What does that song mean?

Getting Some Head With The Monkees

Posted Sep 27th 2012, 17:10 by Penguin Pete

You will search high and low, far and wide, boson and nebula throughout the kingdom of music, but you will not find a music-movie with a story as bizarre as that of The Monkees 1968 Head. Magical Mystery Tour barely touches its depths. Controversy rages to this day about The Monkees, their music, their talent, their management, and most especially this movie.

Some (hate-filled critics) say that this spinach-flecked mess is a complete defiance of all sense, that it was a deliberate career killer in an already dead career of four people picked in the most cynical of business executive rip-off creations, people literally hired to fill a costume because Screen Gems/Columbia couldn't get rights to the Beatles themselves. Others (tearfully defensive fans) will declare that this avant-garde masterpiece is a stream-of-consciousness mise-en-scene of the post-media experience of being The Monkees, complete with their struggles to break out of their black box and blossom into the real people they were, but frustrated by being trapped in a cultural hall-of-mirrors and predatory studio contracts typed up by Don Kirshner.

I say you all have too much book-learnin'. And to prove it, I'm going to subject you to my own stream-of-consciousness thoughts in all their annoying candidness as I sit through the whole film for the first time. In so doing, I intend to ignore any preconcieved notions about The Monkees and just view it objectively as a film about a band that also happens to have had a TV series - no more, no less, not by a hair or a hare. As The Cowboy in David Lynch's Mulholland Drive said, let's just say that I'm drivin' this buggy, and if you fix your attitude, you can ride along with me.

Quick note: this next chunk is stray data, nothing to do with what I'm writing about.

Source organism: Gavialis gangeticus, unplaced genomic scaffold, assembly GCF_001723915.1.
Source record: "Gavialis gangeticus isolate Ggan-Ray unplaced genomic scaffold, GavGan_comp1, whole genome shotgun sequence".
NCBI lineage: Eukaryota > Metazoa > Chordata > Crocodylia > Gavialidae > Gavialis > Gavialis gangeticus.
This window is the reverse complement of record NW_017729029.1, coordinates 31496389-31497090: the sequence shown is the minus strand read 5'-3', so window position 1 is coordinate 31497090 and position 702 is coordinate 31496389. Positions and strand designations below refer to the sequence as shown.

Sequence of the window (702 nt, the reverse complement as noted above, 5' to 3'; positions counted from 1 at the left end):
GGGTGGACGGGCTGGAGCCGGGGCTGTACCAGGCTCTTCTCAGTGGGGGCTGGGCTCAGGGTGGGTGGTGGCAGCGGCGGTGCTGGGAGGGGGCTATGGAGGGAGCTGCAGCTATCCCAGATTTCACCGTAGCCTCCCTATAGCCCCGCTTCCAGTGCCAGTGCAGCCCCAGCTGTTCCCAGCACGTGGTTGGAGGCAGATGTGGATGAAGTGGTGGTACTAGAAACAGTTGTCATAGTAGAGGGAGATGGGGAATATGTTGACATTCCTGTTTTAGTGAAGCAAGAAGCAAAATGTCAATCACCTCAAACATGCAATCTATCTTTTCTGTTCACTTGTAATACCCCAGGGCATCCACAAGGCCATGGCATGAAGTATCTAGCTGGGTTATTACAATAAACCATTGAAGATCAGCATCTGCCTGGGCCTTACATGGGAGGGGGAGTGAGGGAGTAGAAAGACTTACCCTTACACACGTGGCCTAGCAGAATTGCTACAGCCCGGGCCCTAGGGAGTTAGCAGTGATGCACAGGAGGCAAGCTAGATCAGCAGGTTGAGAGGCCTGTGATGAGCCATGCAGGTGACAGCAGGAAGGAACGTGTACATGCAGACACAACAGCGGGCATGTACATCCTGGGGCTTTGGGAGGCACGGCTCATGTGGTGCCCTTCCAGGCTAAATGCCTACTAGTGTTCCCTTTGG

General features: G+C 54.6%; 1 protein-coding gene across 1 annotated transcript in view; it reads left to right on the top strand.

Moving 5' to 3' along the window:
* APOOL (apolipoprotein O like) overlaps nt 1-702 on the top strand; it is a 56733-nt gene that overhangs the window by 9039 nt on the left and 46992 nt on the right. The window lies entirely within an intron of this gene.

The Monkee's 1968 film "Head":

Enough foreplay. YouTube, take me away! (spoiler warning from here on out!)


1:30 Ladies and gentlemen, this is the famous Los Angeles smog you all hear about. Yes, it really is that bad all the time, even in Long Beach. Take a native's word for it, everybody on this set had their nostrils filled with the stink of dead fish and refinery oil combined wafting in from Terminal Island and San Pedro. I left two decades ago and have not missed it for a minute. And why do they need all those rifles at a bridge ceremony?